In September, Unified Communications headset and accessory maker Plantronics released a study called “How We Work: Communication Trends of Business Professionals” looking at the ways business users’ communications habits have changed over the last five years. I agree with the overall gist of Plantronics' findings—that the old-guard tools are more important than ever—but I wonder if a lack of emphasis on new forms of communication is more related to corporate stricture or lack of vision rather than users’ willingness to try new things.
Plantronics unsurprisingly found that e-mail and the telephone remain the communications tools most often considered essential for business success and productivity. On the other hand, tools such as IM (Instant Messaging), video conferencing/collaboration or social networking may have a time or a place in the users’ arsenals, but aren’t deemed critical.
One area that I found lacking in the study was an evaluation of which tools had more importance for internal corporate communications versus external communications with customers and partners. For me personally, I find the communications tool set to be drastically different for each silo as well as for my personal life, and I suspect that would also be the case for the survey respondents.
When I started working at eWEEK seven years ago, e-mail was by far my preferred mode of communications, but over the years I have found that preference has waned significantly. A quick examination of my mailbox year-over-year shows that my e-mail usage peaked in 2006 and has been declining since, down about 40 percent from peak for both inbound and outbound mail volume.
As eWEEK Labs consolidated into a single office, e-mails among team members have been replaced by impromptu face-to-face meetings and instant messaging. And the adoption of self-service Web tools for our content management system has reduced the importance of e-mail for our editorial workflow.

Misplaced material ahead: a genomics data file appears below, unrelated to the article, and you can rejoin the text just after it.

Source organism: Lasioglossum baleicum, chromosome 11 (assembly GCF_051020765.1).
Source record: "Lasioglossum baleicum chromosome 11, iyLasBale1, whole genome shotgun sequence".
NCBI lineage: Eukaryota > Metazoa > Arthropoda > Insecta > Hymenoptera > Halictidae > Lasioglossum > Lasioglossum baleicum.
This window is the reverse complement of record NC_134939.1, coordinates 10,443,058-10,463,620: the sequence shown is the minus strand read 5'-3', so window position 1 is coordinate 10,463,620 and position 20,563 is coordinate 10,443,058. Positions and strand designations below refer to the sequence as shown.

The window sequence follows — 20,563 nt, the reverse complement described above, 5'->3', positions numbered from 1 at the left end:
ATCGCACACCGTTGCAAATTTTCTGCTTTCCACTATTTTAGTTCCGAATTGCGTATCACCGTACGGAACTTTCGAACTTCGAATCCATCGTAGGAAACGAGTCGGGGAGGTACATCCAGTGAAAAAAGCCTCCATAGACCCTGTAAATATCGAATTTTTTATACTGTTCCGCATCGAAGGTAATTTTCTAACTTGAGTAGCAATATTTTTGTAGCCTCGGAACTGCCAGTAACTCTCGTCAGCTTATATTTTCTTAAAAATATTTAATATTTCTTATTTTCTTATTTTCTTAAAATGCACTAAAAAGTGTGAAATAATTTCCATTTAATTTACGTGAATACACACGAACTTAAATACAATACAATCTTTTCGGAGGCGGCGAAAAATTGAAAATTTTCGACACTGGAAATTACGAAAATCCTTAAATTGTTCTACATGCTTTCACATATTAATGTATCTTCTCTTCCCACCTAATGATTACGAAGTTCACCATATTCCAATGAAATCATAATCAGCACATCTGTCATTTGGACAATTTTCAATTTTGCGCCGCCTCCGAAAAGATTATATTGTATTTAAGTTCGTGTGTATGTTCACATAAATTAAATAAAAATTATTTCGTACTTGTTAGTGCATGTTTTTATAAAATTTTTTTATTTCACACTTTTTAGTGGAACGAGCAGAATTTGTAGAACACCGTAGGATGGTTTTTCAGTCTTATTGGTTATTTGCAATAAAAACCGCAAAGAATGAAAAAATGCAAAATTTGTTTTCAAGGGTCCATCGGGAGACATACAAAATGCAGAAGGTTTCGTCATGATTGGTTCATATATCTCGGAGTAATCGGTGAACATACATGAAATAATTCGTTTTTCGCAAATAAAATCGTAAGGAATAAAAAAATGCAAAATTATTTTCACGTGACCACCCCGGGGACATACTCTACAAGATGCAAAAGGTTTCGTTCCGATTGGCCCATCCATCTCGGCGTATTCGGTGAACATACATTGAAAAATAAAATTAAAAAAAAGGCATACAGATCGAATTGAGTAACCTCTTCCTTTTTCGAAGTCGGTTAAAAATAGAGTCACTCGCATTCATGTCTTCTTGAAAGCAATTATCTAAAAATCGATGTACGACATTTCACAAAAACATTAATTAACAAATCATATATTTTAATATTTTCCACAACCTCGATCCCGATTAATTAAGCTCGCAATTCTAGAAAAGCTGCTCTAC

However, these internal developments wouldn’t affect external communications with our partners and customers—vendors with story pitches and readers—but the decline is almost as prominent there as well (around 25 percent). Much of that decline can be attributed to my re-energized appreciation for the phone for external communications, due largely to the switch to a hosted VOIP (voice over IP) system two years ago. Whereas I found our old TDM phone system pretty inflexible, our new system allowed me to set things up to have access to incoming calls, whether at my desk, in the lab or on the go. As a result, I’m much more likely to be able to answer a call now.
Conversely, in my personal life, I never use the phone and prefer not to use e-mail at all. Instead, I find that Facebook, IM and SMS text messaging are by far the primary means of keeping in touch with my friends and loved ones.
Companies that never formulate a cohesive strategy around those channels of communication used extensively for employees for personal reasons, but do passively encourage their use, will find adoption sporadic and ad hoc. If not everyone within the company is on board, the communication channel becomes fractured, with some employees left out of the loop because communication needs to be passed another way.
For instance, if many people within the company use public Instant Messaging, but the employee base is splintered between AIM, Yahoo, GoogleChat, and nothing at all, while the corporation doesn't maintain a directory of IM contact aliases anyway, how much value does the service have to the company as whole? Small teams will benefit from the flexibility provided by the channel, but it will be hard to extend that value further
While there may be more ways to reach users and employees than ever before, it is incumbent upon the company to build a cohesive strategy to make use of those tools. Otherwise, their use will never translate to companywide cost savings or productivity gains.
Plantronics’ study is available for download here .